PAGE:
Doors Studio Bassist Doug Lubahn Dies at 71
Doug Lubahn, who appeared on three Doors albums and refused an invitation to join the band full-time, died on Nov. 20 at the age of 71.
He can be heard on 1967’s Strange Days, 1968’s Waiting for the Sun and 1969’s Soft Parade before he explored a range of genres in other artists, including work with Pat Benatar, Billy Squier and Ted Nugent.
“Our condolences go out to the family, friends, and fans of Doug Lubahn,” the Doors said in a tweet. “Doug made indelible contributions to rock 'n' roll, and especially to the Doors. ... #RIP, Doug.”
Even though the band never had a permanent bassist, it had established a tradition of adding the instrument to its albums because Ray Manzarek’s keyboard parts were not considered strong enough during recording. Lubahn was already working with them when he was asked to join.
“One day [producer] Paul Rothchild and I were on our way to a Strange Days rehearsal," Lubahn explained later. "He asked me if I would consider joining the Doors. He was also producing my band Clear Light. So it kind of offended me. It was like, 'What? You're working with my band and you want me to quit my band and join this band?' And so I said no.”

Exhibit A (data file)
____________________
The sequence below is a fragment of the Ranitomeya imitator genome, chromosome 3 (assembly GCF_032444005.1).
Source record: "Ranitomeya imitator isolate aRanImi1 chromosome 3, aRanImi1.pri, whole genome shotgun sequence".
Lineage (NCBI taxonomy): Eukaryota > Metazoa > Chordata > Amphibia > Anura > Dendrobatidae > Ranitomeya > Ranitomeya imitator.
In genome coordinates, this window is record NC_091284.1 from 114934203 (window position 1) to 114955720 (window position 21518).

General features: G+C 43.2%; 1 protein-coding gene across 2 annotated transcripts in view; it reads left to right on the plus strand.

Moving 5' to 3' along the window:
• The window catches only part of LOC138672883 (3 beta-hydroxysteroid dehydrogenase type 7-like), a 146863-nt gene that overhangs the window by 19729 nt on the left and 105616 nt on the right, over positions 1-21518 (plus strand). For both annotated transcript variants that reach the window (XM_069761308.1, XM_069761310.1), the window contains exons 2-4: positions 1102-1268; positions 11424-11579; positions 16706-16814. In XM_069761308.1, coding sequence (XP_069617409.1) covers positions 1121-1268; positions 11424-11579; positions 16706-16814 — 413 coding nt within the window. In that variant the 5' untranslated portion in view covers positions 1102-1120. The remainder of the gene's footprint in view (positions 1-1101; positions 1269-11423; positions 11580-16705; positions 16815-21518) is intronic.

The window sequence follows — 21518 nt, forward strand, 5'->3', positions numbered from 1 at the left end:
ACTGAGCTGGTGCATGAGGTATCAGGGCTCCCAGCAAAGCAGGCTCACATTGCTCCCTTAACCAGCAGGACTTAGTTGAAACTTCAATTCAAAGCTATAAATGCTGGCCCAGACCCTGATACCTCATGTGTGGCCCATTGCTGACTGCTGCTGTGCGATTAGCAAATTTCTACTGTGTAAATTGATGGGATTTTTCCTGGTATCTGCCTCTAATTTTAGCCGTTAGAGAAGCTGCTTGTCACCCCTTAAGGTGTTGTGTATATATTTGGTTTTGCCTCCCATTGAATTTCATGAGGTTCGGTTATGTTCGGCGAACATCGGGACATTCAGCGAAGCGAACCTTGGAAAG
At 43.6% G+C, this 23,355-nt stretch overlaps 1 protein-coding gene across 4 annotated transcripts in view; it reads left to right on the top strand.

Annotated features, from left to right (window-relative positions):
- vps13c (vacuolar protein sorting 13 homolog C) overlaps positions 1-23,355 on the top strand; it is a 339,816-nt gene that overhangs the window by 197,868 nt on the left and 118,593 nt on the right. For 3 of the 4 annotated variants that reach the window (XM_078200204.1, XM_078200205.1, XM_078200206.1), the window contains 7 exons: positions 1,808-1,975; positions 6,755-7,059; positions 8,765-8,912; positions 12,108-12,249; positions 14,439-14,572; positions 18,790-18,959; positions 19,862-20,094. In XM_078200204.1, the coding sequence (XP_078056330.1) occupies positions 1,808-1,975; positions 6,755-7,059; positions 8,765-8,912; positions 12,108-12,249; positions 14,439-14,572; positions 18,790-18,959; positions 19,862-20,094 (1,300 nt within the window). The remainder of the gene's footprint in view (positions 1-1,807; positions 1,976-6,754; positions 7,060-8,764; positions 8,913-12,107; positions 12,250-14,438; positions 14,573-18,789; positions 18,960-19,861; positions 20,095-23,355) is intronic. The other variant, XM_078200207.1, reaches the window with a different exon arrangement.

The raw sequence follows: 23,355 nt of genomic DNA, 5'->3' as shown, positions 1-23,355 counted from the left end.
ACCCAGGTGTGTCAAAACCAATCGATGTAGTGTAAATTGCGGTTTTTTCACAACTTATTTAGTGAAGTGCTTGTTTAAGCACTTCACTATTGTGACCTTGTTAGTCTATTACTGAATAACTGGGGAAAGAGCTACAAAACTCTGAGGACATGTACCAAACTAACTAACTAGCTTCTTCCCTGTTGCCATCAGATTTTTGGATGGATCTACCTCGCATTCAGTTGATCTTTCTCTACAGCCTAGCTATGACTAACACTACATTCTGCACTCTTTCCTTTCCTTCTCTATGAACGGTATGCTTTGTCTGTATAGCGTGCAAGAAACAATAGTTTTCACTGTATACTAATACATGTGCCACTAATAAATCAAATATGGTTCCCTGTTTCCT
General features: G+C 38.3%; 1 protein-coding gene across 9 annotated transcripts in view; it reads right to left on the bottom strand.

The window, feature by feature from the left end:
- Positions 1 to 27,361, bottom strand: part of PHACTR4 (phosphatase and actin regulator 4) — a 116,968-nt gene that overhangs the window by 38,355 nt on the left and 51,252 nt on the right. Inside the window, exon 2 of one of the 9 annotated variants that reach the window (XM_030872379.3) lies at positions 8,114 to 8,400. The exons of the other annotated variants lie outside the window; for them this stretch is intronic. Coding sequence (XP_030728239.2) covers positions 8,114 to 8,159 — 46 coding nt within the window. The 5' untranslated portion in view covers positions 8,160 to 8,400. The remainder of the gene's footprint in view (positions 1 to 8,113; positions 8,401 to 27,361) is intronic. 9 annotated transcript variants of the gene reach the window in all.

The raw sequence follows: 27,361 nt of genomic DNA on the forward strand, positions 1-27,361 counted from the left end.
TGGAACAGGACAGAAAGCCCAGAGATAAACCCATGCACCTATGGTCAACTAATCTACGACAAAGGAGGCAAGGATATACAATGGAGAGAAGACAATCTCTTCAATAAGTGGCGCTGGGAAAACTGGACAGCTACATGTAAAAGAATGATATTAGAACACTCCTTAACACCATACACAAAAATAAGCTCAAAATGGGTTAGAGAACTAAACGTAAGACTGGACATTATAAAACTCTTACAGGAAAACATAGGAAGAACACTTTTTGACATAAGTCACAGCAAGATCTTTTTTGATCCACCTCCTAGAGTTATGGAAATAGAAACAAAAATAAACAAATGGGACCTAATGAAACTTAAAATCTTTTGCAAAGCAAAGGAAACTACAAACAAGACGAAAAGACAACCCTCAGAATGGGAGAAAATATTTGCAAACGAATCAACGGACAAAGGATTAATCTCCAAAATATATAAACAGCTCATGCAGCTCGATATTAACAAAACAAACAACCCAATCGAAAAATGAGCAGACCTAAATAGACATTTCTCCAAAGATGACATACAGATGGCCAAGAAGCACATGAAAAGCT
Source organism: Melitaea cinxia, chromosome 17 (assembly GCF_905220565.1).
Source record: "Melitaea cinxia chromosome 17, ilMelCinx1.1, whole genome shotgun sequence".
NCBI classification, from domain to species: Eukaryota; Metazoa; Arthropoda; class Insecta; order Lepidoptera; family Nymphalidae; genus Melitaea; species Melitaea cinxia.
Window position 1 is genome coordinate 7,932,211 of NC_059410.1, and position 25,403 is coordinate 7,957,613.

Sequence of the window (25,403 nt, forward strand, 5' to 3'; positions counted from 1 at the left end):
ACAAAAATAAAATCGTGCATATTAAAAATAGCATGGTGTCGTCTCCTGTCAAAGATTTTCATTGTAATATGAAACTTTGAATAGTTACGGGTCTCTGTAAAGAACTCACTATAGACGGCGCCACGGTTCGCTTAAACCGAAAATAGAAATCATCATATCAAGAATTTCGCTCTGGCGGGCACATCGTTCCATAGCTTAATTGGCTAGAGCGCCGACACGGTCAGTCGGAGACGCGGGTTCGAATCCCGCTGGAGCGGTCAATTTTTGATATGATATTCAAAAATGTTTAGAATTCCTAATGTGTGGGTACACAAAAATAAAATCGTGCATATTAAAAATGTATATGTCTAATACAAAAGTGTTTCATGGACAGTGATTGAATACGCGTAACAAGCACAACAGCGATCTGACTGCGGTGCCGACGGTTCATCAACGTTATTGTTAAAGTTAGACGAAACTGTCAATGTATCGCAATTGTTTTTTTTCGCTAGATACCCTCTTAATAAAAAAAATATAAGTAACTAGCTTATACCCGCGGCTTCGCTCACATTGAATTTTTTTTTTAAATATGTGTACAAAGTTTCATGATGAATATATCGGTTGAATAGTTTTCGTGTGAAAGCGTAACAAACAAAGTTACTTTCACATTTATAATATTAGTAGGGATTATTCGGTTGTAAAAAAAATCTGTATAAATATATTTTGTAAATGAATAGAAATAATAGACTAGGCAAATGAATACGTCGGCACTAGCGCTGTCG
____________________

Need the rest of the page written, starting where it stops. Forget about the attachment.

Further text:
Praising Lubahn’s 2007 memoir, My Days With the Doors and Other Stories, drummer John Densmore said, “Bass players and drummers are like brothers, cookin' up the groove in the basement. The main ingredient is solid time, and Doug's playing was like a rock. Lubahn was there ... more there than I knew. I wished I'd got to hang with some of the artists mentioned in this book. Doug's reflection is genuine and heartfelt.”
“Even though it is too bad he didn't join the Doors when we asked him, he gets the loyalty prize for stickin' with his group at the time," guitarist Robby Krieger added.
No details about Lubahn’s death were made available. A post by the person who runs his Facebook page reads, “Doug Lubahn 12/19/1947 - 11/20/2019. Words could never express the sorrow. He was the love of my life. I'll miss the laughter more than anything. RIP. Pat Devanny.”